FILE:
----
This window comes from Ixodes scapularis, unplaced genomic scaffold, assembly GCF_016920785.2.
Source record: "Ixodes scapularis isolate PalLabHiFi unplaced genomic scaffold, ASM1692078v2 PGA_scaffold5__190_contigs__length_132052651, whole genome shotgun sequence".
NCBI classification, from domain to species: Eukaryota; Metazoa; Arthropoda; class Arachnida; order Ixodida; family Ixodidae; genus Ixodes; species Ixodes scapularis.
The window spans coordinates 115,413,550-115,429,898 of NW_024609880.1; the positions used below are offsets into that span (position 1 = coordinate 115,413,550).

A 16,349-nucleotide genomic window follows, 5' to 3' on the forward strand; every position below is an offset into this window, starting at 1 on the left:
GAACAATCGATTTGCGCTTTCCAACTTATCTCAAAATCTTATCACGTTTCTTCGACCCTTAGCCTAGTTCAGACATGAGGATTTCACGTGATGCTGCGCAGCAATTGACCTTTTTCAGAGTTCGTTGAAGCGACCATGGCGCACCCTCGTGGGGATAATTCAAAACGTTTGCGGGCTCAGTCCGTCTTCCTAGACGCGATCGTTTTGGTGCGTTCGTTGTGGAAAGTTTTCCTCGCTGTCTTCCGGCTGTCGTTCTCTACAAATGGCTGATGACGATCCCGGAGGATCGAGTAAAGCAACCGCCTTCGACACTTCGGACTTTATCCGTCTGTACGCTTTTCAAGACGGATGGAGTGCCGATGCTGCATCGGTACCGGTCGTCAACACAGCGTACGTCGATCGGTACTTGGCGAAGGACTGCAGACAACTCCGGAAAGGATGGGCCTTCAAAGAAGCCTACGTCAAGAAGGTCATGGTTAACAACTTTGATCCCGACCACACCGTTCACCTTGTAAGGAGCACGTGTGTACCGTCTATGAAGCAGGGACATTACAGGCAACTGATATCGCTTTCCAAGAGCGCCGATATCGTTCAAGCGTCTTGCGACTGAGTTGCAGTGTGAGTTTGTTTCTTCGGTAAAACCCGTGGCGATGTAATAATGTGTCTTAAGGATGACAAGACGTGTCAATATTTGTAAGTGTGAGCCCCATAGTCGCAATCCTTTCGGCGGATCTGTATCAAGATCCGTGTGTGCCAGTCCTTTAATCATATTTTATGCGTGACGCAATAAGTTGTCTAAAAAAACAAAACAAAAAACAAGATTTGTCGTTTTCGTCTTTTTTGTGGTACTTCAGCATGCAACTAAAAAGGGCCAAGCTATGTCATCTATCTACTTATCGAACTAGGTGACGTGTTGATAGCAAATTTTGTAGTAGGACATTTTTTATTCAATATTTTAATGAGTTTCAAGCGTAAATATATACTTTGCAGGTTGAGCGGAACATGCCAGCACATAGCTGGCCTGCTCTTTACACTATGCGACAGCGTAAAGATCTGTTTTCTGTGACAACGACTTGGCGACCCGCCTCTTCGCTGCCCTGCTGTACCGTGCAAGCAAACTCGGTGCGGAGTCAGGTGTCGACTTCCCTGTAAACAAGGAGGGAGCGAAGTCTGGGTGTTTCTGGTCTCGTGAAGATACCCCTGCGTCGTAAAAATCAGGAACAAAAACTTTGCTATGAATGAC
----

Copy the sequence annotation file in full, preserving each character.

This window comes from Ixodes scapularis, unplaced genomic scaffold, assembly GCF_016920785.2.
Source record: "Ixodes scapularis isolate PalLabHiFi unplaced genomic scaffold, ASM1692078v2 PGA_scaffold5__190_contigs__length_132052651, whole genome shotgun sequence".
NCBI classification, from domain to species: Eukaryota; Metazoa; Arthropoda; class Arachnida; order Ixodida; family Ixodidae; genus Ixodes; species Ixodes scapularis.
The window spans coordinates 115,413,550-115,429,898 of NW_024609880.1; the positions used below are offsets into that span (position 1 = coordinate 115,413,550).

A 16,349-nucleotide genomic window follows, 5' to 3' on the forward strand; every position below is an offset into this window, starting at 1 on the left:
GAACAATCGATTTGCGCTTTCCAACTTATCTCAAAATCTTATCACGTTTCTTCGACCCTTAGCCTAGTTCAGACATGAGGATTTCACGTGATGCTGCGCAGCAATTGACCTTTTTCAGAGTTCGTTGAAGCGACCATGGCGCACCCTCGTGGGGATAATTCAAAACGTTTGCGGGCTCAGTCCGTCTTCCTAGACGCGATCGTTTTGGTGCGTTCGTTGTGGAAAGTTTTCCTCGCTGTCTTCCGGCTGTCGTTCTCTACAAATGGCTGATGACGATCCCGGAGGATCGAGTAAAGCAACCGCCTTCGACACTTCGGACTTTATCCGTCTGTACGCTTTTCAAGACGGATGGAGTGCCGATGCTGCATCGGTACCGGTCGTCAACACAGCGTACGTCGATCGGTACTTGGCGAAGGACTGCAGACAACTCCGGAAAGGATGGGCCTTCAAAGAAGCCTACGTCAAGAAGGTCATGGTTAACAACTTTGATCCCGACCACACCGTTCACCTTGTAAGGAGCACGTGTGTACCGTCTATGAAGCAGGGACATTACAGGCAACTGATATCGCTTTCCAAGAGCGCCGATATCGTTCAAGCGTCTTGCGACTGAGTTGCAGTGTGAGTTTGTTTCTTCGGTAAAACCCGTGGCGATGTAATAATGTGTCTTAAGGATGACAAGACGTGTCAATATTTGTAAGTGTGAGCCCCATAGTCGCAATCCTTTCGGCGGATCTGTATCAAGATCCGTGTGTGCCAGTCCTTTAATCATATTTTATGCGTGACGCAATAAGTTGTCTAAAAAAACAAAACAAAAAACAAGATTTGTCGTTTTCGTCTTTTTTGTGGTACTTCAGCATGCAACTAAAAAGGGCCAAGCTATGTCATCTATCTACTTATCGAACTAGGTGACGTGTTGATAGCAAATTTTGTAGTAGGACATTTTTTATTCAATATTTTAATGAGTTTCAAGCGTAAATATATACTTTGCAGGTTGAGCGGAACATGCCAGCACATAGCTGGCCTGCTCTTTACACTATGCGACAGCGTAAAGATCTGTTTTCTGTGACAACGACTTGGCGACCCGCCTCTTCGCTGCCCTGCTGTACCGTGCAAGCAAACTCGGTGCGGAGTCAGGTGTCGACTTCCCTGTAAACAAGGAGGGAGCGAAGTCTGGGTGTTTCTGGTCTCGTGAAGATACCCCTGCGTCGTAAAAATCAGGAACAAAAACTTTGCTATGAATGAC